This article belongs to With a Grain of Piquant Salt column.

Personally, I was happy with the Israeli Palestinian crisis, as it has saved me few quid. You see, using software developed in Israel for counter terrorist purposes, the local council has saved hundreds of thousands of pounds by implementing a lie detection system over the phone. So when you call up our council to claim benefits, the operator says that you are being evaluated by this lie detection system, you would either not go ahead with the claim or would have the claim rejected because the system thinks you are telling ‘porkies'.

The amount of porkies that are told in the aftermath of the Israeli Palestinian Crisis is monumental. I have a morbid fascination with this crisis. It's like a horrific car accident. You know you shouldn't see the accident, but still you slow down as you pass the accident site, crane your neck and peer at the gruesome details. You know it's a rather uncivilised behaviour and something that your mum would scold you for, but still you cannot avoid it. It's the same with this crisis. You know that whenever you pick up this topic, you get hammered because you simply cannot be neutral and unemotional at all about it.

Even if you are, then for some participant on one side, you will be biased. As simple as that, there is no independent observer on this issue. Ever! Which is the reason why this book, ‘The Israel – Arab Reader, A Documentary History of the Middle East Conflict', edited by Walter Laqueur and Barry Rubin, should be an indispensible part of your reference library. These two well known authors have done a great job in collecting some vital historical documents, which can be used - at least - to establish some facts on the ground when debating or arguing this issue.

The documents are a treasure trove in a very convenient volume broken up into five parts. The first part relates to the time from 1882 to the end of the British Mandate. This part explains the roots of the problem. After this, the remaining parts four are from 1947 – 1973, Camp David to the Madrid Conference, the peace process from 1992 onwards till the intifada started and the peace process dried up. This book is now in the seventh edition, and once you see it, you can understand why this is so. It contains manifestos, speeches, documents, interviews, memorandums, laws, declarations, reports, statements, parliamentary documents and speeches, United Nations speeches and resolutions, White Papers and the like.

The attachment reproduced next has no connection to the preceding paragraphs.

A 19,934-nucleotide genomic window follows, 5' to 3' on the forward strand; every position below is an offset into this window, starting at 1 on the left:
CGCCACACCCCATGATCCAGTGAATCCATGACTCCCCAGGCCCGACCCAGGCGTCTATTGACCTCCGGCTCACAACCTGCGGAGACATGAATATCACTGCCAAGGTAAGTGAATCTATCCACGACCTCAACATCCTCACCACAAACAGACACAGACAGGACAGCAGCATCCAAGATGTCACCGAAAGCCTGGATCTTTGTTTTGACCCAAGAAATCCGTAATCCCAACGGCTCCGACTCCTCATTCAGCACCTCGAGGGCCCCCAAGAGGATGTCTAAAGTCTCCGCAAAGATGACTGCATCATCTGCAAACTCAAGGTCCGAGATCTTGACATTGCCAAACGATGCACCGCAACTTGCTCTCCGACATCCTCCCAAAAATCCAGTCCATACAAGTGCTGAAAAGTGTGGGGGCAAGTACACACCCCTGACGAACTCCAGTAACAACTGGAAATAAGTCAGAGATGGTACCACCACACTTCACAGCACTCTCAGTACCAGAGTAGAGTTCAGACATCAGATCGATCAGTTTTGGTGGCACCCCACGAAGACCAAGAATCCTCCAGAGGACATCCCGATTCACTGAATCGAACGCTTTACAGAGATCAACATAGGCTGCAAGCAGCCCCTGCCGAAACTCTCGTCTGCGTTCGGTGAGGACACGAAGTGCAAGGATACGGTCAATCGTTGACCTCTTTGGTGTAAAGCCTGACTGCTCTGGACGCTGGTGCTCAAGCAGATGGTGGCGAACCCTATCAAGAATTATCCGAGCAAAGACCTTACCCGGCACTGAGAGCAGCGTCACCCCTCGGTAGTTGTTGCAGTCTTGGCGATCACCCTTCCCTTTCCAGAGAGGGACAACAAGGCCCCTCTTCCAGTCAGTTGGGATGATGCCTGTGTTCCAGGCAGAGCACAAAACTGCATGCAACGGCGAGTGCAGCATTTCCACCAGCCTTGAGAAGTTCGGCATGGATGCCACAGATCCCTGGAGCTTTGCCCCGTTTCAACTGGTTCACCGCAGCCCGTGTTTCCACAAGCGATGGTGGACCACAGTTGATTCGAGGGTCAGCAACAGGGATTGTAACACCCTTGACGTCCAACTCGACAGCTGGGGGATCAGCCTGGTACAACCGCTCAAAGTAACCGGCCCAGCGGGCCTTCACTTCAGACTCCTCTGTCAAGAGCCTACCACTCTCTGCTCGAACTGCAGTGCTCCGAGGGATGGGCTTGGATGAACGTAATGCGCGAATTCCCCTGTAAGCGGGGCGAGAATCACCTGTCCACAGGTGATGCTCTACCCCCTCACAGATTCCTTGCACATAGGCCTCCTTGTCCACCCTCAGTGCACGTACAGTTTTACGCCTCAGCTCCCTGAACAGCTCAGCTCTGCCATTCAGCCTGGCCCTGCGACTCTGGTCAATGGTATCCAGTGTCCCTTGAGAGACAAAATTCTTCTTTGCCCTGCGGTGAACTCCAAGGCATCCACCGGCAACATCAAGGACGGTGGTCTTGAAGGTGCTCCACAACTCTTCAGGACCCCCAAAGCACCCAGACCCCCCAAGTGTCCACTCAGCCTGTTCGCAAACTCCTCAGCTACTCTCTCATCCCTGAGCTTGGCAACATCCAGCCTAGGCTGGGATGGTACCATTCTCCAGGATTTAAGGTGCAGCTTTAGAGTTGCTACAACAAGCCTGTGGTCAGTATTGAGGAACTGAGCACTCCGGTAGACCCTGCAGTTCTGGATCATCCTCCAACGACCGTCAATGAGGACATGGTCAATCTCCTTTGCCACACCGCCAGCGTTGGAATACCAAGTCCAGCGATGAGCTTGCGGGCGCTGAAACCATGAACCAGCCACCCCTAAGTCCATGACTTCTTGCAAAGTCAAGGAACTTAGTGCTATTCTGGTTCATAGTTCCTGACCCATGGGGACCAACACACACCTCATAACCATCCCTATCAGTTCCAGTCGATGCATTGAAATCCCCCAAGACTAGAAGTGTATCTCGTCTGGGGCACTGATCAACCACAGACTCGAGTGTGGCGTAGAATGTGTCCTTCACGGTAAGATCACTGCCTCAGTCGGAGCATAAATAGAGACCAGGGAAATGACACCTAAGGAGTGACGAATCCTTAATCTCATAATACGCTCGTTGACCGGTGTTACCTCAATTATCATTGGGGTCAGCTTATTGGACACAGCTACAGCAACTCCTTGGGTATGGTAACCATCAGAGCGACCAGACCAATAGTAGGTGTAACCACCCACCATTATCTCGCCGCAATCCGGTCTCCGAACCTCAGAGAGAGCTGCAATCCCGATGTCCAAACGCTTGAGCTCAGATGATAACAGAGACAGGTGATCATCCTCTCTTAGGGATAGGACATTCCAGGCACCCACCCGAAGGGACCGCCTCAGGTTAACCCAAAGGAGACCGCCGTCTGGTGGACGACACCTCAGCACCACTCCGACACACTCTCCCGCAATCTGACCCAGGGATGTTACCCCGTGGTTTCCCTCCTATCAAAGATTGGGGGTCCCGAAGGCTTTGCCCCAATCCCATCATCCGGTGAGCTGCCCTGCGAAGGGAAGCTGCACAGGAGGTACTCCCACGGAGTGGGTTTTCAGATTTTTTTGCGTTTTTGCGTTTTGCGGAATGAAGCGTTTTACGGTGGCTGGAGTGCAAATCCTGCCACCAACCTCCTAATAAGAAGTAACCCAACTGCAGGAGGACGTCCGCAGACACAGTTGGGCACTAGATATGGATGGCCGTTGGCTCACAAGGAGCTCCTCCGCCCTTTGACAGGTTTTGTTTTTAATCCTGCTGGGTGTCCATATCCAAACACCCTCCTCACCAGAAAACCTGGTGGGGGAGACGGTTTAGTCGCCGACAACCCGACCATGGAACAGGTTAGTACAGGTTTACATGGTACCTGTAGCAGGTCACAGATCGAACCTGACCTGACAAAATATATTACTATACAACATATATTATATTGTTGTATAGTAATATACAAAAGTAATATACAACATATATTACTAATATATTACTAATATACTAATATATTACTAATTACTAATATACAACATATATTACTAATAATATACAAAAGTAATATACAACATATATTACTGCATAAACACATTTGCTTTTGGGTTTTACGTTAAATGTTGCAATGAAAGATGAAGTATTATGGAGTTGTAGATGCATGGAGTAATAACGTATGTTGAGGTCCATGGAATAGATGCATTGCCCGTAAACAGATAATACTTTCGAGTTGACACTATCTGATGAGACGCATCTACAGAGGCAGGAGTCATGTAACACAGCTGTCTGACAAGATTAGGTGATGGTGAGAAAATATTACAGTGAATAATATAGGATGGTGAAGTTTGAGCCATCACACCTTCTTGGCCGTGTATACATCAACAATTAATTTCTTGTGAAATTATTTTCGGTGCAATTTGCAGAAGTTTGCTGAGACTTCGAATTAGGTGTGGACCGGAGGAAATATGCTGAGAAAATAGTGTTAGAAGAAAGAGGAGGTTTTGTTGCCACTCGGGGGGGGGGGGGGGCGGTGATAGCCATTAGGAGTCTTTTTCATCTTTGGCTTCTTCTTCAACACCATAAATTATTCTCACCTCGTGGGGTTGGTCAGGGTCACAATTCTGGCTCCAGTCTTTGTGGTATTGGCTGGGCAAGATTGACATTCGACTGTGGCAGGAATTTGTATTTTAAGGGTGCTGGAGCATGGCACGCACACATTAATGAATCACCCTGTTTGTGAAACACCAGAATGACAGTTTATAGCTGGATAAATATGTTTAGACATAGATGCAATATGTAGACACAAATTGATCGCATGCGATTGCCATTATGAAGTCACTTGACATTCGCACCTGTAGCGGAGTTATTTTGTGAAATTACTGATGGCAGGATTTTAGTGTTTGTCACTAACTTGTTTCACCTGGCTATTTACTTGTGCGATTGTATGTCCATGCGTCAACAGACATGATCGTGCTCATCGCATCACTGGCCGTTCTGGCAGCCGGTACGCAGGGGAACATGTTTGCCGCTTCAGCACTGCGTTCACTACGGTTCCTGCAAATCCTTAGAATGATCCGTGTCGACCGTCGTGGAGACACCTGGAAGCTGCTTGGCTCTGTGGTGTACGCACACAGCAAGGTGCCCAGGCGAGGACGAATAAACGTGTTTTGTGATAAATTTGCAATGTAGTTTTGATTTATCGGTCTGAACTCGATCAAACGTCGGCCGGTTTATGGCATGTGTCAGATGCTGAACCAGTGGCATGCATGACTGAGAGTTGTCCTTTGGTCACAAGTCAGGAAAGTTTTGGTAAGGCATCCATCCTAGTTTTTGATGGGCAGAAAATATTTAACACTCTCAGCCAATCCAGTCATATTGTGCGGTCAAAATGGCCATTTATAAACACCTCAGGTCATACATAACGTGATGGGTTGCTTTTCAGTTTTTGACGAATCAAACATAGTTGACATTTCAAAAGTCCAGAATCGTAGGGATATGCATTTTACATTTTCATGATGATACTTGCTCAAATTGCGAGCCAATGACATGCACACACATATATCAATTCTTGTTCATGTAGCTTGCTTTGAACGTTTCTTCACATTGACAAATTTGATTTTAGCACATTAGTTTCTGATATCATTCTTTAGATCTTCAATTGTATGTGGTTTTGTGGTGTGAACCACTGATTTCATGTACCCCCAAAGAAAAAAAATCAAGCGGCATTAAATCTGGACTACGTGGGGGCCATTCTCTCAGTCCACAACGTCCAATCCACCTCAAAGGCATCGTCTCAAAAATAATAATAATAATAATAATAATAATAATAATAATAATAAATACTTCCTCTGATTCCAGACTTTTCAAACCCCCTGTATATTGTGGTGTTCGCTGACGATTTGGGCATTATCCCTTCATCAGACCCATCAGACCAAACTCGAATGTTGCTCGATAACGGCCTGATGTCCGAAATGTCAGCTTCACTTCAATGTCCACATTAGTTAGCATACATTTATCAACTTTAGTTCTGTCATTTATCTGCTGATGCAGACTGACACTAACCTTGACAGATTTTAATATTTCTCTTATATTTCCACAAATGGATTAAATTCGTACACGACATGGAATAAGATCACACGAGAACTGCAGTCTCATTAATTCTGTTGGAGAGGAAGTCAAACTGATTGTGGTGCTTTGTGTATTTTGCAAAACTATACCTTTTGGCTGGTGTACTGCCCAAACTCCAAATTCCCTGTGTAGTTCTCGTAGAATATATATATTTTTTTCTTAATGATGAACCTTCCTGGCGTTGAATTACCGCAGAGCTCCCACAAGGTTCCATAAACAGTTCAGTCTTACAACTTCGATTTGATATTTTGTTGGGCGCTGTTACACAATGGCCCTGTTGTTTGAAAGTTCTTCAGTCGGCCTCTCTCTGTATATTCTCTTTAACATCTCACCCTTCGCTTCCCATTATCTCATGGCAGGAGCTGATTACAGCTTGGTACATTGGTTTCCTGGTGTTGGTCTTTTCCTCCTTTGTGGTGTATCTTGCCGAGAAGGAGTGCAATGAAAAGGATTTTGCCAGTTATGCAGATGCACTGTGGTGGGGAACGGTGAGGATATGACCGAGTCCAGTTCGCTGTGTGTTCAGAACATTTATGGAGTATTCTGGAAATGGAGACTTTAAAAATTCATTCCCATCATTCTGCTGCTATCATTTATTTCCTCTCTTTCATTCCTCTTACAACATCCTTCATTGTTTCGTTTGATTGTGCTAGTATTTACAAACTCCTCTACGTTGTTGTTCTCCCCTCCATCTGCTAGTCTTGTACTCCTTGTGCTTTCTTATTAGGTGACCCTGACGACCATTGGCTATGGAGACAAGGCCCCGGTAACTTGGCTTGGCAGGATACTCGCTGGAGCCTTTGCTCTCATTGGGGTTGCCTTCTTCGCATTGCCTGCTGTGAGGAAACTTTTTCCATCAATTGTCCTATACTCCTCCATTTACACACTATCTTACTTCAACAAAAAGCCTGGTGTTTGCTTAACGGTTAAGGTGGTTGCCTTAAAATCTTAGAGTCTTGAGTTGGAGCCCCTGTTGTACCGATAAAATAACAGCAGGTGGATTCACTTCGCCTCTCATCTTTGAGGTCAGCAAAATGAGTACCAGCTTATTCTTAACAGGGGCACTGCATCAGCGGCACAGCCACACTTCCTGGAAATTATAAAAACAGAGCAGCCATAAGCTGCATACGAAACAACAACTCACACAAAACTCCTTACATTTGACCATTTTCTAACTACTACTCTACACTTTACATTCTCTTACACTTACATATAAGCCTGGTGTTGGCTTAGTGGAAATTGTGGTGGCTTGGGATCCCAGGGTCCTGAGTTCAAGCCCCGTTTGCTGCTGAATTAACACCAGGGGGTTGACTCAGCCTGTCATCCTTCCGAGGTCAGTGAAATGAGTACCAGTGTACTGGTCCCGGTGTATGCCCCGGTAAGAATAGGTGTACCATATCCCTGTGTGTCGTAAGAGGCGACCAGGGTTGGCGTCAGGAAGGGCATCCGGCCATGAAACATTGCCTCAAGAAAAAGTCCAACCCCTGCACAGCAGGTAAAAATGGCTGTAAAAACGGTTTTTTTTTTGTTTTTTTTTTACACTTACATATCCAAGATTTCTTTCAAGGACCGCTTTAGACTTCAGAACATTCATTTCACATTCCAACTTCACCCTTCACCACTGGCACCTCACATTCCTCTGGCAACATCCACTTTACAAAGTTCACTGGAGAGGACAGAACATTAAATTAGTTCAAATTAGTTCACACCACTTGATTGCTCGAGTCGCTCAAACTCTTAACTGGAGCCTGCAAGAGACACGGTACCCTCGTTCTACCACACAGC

The editors have collected documents from Arabs, Israelis, British, United Nations, United States, Germans, Russians, etc. Once I started, I made it a point to read one document or section per day, and I finally managed to complete it. By this time, my hair was hurting so badly, that it had curled up like a Velcro mat. You know why? Because when one reads this, one is torn between two feelings, one – this is a car accident, drive away and two – it's a car accident, bloody hell, what happened. This is not the place to review who is right or who is wrong.

Who is right or wrong is no longer the argument; it has gone way beyond that. The thousands of millions of words and pages which have been written, the millions of people killed, tortured, wounded, exiled, the decades of anger, hatred and war, the deep religious entwining, the ancient history of this blood drenched land, all those frankly preclude any rational and objective discussion of this issue.